Dmitry Koltunov of Highbridge Capital Management opens up to FIXGlobal about the buy-side expectations for FIXatdlSM algos and how vendors and sell-side firms can improve their offerings.
How do you evaluate a broker’s FIXatdlSM offerings? Are you requiring or looking for them to hold to a standard?
Our preference is towards FIXatdlSM 1.1 or 1.0, since the recent iterations are able to capture more details of the algorithm. However working with any version of FIXatdlSM is already a significant improvement over a static document. Since our proprietary EMS/OMS is built around a customized implementation of FIXatdlSM, the broker FIXatdlSM can never be taken “as-is”. We also do some minimum tweaking to the layout, rules and default settings based on our trader’s preferences. This allows us to have the same look and feel for similar algos from multiple providers.
The standard has been evolving significantly, and in our view, it would be beneficial for the industry to come to more of a convergence point. Having every FIXatdlSM consumer require a different version may be detrimental to overall adoption, because it raises the maintenance cost for the vendors to keep backwards compatibility for each client. The FPL Algorithmic Trading Working Group (which developed FIXatdlSM) has now drawn a line in the sand with the latest version and is making a widespread industry push for it. FIXatdlSM 1.1 is quite comprehensive, so we would be pleased to see the community shift gears from evolving content to aiding adoption of this version. However there are constantly new types of Algorithms coming to the market and this will keep pushing the standard to grow and change. The challenge remains for the industry to work collaboratively to evolve at a measured pace while fostering widespread adoption.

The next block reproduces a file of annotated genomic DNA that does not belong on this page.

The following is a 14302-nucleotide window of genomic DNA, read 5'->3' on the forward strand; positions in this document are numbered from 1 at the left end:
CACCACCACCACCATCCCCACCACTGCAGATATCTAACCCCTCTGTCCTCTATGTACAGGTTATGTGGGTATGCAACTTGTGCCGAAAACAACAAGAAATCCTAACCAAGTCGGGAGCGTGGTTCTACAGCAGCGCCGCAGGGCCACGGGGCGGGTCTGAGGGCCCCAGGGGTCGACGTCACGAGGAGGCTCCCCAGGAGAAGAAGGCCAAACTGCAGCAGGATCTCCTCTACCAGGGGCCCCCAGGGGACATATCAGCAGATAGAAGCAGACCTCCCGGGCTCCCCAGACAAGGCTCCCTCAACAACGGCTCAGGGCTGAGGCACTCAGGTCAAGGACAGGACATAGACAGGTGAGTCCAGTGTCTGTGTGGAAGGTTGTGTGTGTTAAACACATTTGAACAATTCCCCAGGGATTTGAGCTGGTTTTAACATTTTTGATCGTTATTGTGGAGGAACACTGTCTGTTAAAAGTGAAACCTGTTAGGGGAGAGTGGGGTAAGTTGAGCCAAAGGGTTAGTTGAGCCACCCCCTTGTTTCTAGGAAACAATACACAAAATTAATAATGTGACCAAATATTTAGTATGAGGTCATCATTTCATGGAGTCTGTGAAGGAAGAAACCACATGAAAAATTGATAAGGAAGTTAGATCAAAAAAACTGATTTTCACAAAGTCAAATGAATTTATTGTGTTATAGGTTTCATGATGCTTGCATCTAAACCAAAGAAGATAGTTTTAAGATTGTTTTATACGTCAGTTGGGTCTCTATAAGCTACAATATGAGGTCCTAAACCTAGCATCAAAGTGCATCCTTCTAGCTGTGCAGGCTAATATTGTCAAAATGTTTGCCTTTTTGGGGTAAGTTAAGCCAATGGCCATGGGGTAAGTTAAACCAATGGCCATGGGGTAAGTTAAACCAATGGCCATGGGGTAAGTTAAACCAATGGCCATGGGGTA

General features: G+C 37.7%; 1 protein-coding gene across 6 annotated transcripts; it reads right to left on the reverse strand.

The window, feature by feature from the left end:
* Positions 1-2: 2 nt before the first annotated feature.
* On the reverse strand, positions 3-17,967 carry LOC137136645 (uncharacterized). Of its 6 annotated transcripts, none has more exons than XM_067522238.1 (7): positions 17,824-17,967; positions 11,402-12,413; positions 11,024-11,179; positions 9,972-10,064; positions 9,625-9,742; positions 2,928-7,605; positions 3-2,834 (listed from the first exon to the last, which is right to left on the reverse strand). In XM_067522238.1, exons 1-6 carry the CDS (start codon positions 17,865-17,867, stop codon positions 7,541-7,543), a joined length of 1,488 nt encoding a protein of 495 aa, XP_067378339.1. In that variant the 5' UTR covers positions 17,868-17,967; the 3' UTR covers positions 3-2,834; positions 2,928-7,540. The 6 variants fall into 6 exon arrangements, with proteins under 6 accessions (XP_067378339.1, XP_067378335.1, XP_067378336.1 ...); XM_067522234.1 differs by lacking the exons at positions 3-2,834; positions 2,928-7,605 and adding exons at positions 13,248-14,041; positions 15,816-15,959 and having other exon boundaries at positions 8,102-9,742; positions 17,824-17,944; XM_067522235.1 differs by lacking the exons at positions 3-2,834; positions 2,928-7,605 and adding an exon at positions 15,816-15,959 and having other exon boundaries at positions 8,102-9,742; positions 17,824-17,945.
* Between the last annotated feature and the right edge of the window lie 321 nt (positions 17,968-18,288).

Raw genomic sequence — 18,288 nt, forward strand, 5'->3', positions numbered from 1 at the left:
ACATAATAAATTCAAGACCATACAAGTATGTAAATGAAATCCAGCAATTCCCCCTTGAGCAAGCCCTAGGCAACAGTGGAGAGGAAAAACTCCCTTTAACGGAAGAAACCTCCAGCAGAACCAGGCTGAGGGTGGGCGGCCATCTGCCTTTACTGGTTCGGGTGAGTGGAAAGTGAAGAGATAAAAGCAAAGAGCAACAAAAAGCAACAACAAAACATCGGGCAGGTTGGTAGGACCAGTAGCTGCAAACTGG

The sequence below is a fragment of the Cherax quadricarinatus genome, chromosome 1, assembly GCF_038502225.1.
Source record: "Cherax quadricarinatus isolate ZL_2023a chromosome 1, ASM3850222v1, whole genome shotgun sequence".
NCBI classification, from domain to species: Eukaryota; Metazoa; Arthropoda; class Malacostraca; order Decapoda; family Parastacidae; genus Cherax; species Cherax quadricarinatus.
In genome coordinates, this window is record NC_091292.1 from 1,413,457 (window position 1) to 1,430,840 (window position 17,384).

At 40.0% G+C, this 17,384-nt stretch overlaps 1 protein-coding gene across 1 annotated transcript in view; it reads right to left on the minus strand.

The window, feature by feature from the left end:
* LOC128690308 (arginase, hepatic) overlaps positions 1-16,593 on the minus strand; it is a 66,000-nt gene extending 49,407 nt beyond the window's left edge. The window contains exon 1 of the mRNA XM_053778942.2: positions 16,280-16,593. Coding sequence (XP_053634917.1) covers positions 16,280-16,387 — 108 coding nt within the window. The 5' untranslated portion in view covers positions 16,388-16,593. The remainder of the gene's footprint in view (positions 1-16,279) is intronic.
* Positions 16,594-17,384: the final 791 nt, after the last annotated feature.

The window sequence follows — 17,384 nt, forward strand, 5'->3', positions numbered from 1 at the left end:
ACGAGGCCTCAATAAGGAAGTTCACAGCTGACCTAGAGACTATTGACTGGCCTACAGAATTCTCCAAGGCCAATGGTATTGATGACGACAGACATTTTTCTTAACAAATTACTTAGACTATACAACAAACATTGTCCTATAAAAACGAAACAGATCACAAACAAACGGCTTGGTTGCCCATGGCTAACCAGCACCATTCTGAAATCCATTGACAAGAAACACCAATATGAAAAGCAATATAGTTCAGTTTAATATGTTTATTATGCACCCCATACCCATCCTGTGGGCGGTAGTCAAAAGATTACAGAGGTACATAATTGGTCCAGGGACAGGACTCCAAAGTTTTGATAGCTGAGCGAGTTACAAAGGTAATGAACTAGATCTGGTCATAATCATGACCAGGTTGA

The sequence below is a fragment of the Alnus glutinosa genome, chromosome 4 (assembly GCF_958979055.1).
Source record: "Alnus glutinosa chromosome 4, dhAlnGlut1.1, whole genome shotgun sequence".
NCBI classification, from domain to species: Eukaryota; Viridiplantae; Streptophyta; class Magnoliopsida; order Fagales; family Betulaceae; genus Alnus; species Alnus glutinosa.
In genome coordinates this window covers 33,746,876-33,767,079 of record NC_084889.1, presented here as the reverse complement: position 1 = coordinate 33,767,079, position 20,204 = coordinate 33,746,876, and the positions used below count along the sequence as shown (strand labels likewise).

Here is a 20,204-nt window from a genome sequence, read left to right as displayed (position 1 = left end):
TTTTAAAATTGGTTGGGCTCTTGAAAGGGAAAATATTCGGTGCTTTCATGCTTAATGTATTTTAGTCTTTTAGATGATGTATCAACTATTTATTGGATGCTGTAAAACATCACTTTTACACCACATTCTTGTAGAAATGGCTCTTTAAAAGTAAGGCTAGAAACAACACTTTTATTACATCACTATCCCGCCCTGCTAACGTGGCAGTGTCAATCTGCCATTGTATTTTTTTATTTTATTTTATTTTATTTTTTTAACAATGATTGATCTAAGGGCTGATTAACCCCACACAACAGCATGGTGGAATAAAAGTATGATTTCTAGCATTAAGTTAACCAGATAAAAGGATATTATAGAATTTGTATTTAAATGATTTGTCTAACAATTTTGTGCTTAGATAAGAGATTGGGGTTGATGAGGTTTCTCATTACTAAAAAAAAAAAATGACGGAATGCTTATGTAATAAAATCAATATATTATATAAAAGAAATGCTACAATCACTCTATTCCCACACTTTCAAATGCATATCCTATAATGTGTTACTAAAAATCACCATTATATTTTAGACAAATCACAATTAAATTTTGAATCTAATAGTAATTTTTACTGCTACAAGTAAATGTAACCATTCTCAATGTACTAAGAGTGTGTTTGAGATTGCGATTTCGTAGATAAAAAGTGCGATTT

How responsive are your brokers to your requests for new algorithmic products?
We have seen varied response times, which range from a few weeks to over a year, depending on the broker, algo type and level of customization. Most bulge bracket firms are responsive, but the smaller boutiques can vary from poor to great, with those that explicitly focus on execution at the forefront. Some brokers have also put together custom solutions for our traders, and those timelines vary from weeks to months.
It has been a challenge to integrate with brokers that tie their algos to a particular EMS. In one particular situation, a vendor indicated that it would take over a year to make its algo accessible through FIX. Waiting was not an option, so we ultimately worked with another vendor with similar functionality that did not require a particular EMS and could integrate through FIX and FIXatdlSM. Vendors that realize that their real product is execution logic, as opposed to a particular display or EMS, wind up being more successful. In general, we have recently seen more brokers respond to us with FIXatdlSM. This is a positive development, because a year ago, only a handful of brokers were even aware of it. In many cases, we were the first firm to ask our brokers for FIXatdlSM files, so we find it encouraging that more than half are now able to serve up the files. When we do request FIXatdlSM, the timelines vary from weeks to months, and we have seen some firms hire consultants to complete it more quickly.
Timing is a differentiator and FIXatdlSM is critical to this. In general, traders become accustomed to how certain algos behave, and the first algos to get ’test-driven’ have an advantage. As the space becomes increasingly crowded, I can see the laggards start to struggle to keep a presence.